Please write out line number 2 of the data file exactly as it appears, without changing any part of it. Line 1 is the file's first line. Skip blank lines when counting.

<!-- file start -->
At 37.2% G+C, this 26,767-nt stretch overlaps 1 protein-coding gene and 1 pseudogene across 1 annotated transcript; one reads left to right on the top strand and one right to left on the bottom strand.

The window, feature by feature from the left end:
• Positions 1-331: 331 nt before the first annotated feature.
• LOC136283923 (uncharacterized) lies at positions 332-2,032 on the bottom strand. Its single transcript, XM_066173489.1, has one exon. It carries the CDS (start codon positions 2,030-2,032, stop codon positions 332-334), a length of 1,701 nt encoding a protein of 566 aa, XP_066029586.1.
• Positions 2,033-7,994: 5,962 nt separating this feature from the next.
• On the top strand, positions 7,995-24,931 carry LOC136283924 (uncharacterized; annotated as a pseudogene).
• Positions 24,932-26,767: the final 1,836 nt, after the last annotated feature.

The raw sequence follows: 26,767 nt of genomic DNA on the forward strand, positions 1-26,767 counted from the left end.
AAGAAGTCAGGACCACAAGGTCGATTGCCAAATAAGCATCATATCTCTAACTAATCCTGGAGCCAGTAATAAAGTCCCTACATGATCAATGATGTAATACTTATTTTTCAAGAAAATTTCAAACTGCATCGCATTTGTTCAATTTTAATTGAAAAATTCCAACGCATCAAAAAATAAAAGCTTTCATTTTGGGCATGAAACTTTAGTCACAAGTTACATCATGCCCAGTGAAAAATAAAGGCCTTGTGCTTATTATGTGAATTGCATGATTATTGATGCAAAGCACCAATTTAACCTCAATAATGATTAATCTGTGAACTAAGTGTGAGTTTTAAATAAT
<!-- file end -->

The window, feature by feature from the left end: